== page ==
13. 13. Game Goal Stay in business and minimize costs. Align the cards while using the least amount of \$\$ and time to accomplish the task. Turning this into a learning game…
14. 14. Bottom-Line Performance 14 • Each row is a business. Your business is working on an essential project. Each 30 seconds used costs your business \$300,000. 30 seconds = 1 month. • The person in the left-most chair is the project manager. • Each person in your row contributes \$10,000 to this cost. • Finish the task within 2 minutes and earn a bonus for each team member. • If you need more time at 2 minutes, the PM must eliminate at least two jobs. • If you are not successful within 4 minutes, your company goes bankrupt. Rules to Know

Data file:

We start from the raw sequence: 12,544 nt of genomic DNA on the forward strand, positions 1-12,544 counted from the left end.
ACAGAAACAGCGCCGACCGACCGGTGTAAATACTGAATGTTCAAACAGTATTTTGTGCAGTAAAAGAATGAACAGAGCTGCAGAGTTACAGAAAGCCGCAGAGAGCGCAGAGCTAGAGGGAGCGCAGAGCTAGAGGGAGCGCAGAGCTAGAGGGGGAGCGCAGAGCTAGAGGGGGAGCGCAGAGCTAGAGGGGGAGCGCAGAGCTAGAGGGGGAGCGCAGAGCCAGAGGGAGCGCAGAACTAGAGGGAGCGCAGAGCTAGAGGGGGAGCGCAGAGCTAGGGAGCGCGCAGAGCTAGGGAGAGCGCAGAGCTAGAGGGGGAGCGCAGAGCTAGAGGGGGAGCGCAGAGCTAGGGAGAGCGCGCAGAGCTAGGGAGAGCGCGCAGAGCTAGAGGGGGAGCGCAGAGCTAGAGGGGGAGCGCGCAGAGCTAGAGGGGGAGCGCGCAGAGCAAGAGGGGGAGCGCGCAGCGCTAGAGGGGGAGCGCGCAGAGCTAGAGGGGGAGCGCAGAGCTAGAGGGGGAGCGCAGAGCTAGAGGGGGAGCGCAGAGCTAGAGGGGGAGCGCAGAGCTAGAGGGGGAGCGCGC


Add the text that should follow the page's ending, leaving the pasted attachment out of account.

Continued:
15. 15. 15 What “fun” was in these games? How did this “fun” engage us?
16. 16. What’s required to learn and remember Bottom-Line Performance 16 Motivation Relevant Practice Specific, Timely Feedback Spacing & Repetition Story Ability to retrieve Mental involvement (aka “engagement” Memory builders
17. 17. How games help learning & remembering Bottom-Line Performance 17 Motivation and emotion: Game goals, challenges, competition (against time, the game itself, other teams), reward structures Relevant practice: Connection between in-game challenge & on-the-job need, linkage between game rules and real-world constraints and environmental factors, reward structures that mirror real-world, levels w/in game, game loops Timely, specific feedback: Consequence of choices on game progress and status, comparison to performance of other players or game system; “Game loop” itself also supplies feedback as players experiment with different strategies and observe results. Spaced repetition: Levels, replayability Story: Theme, narrative and characters (Note: not every game has story)